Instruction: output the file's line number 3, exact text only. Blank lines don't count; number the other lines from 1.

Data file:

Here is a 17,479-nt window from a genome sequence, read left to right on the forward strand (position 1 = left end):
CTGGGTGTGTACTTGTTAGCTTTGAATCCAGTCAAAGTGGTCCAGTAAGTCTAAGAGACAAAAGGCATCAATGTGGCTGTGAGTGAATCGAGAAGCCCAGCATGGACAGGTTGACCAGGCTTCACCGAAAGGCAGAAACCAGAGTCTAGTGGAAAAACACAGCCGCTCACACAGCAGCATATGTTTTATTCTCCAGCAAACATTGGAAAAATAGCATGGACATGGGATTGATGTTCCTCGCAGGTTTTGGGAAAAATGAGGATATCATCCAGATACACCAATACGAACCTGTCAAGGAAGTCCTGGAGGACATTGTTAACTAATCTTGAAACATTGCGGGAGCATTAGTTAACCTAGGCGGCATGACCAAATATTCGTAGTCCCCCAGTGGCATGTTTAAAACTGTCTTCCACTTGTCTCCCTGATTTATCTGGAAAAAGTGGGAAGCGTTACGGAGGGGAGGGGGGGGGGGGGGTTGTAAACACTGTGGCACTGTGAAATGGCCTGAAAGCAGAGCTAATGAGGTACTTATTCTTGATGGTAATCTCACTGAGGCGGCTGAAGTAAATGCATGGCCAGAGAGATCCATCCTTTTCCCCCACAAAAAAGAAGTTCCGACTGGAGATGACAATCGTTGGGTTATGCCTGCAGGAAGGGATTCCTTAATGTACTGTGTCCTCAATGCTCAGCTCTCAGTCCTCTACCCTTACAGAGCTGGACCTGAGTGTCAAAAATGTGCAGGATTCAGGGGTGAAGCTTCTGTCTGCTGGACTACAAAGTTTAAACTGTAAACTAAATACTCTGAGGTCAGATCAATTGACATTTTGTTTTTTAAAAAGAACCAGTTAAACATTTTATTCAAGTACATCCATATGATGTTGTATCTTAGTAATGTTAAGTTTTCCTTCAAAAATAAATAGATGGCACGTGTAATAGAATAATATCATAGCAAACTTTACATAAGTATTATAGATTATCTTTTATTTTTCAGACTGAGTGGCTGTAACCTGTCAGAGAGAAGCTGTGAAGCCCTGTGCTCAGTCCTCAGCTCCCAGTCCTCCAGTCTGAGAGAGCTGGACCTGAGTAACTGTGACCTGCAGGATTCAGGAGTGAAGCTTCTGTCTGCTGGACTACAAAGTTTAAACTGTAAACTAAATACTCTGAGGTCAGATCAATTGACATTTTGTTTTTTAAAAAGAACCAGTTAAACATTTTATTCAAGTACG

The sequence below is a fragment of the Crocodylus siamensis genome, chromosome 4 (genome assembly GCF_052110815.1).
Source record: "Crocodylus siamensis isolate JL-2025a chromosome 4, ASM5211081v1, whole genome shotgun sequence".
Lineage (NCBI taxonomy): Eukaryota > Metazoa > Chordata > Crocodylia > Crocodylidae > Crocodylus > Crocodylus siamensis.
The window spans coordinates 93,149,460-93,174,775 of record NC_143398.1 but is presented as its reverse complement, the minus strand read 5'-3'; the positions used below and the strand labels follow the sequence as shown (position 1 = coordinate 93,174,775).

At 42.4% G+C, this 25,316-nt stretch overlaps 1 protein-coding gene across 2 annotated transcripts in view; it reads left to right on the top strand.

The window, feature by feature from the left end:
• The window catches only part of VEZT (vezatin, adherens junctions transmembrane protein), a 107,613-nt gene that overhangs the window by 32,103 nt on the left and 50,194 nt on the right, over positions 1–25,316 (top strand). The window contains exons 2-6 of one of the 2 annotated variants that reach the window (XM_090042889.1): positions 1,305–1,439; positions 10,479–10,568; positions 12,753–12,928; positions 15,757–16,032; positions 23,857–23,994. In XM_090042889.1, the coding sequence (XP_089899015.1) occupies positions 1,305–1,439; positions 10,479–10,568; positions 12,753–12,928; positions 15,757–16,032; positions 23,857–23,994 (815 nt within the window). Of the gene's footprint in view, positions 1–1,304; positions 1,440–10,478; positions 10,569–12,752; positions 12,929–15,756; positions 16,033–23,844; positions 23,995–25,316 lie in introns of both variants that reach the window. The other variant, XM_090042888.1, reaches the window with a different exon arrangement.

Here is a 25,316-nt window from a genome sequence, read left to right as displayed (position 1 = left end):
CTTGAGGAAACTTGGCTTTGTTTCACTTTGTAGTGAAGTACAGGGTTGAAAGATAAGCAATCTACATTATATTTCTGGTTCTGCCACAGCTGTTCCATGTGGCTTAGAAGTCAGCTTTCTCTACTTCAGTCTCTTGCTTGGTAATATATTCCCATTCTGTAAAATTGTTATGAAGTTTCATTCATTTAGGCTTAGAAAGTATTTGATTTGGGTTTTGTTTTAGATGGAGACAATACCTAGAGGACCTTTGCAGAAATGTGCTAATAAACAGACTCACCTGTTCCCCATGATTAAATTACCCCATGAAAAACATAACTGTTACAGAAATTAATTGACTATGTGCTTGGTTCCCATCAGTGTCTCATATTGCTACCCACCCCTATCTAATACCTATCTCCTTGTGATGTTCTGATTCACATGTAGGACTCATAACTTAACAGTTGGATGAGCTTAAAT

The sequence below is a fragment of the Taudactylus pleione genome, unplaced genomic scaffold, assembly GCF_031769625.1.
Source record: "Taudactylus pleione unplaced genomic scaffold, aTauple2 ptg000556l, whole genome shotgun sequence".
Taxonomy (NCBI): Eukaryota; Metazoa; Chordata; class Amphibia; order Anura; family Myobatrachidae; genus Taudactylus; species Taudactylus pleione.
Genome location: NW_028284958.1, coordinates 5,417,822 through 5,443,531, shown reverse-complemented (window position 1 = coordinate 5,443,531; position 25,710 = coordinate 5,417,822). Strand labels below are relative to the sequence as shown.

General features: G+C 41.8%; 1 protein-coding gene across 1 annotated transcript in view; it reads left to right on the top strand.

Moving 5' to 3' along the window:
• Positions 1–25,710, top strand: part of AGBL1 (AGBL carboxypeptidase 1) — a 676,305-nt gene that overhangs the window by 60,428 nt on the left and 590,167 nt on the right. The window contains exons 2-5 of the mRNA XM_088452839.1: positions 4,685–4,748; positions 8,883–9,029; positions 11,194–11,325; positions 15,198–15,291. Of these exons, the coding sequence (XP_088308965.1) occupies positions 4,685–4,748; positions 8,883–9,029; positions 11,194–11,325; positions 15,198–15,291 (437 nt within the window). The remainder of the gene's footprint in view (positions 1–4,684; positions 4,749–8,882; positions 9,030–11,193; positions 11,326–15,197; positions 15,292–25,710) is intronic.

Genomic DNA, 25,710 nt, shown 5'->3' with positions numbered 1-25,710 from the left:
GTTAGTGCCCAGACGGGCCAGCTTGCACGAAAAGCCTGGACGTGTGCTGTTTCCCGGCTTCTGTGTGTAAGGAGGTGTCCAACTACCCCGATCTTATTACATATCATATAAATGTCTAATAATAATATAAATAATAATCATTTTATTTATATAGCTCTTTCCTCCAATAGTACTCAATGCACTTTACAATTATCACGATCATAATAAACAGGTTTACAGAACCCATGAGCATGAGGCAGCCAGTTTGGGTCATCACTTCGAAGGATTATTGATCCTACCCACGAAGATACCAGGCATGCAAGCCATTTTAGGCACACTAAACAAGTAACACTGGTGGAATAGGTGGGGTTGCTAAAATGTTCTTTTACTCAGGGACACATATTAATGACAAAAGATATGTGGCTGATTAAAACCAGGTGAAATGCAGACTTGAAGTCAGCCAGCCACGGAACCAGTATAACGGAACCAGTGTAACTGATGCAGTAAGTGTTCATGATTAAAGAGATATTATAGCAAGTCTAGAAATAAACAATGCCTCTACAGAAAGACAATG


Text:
The sequence below is a fragment of the Crocodylus siamensis genome, chromosome 4 (genome assembly GCF_052110815.1).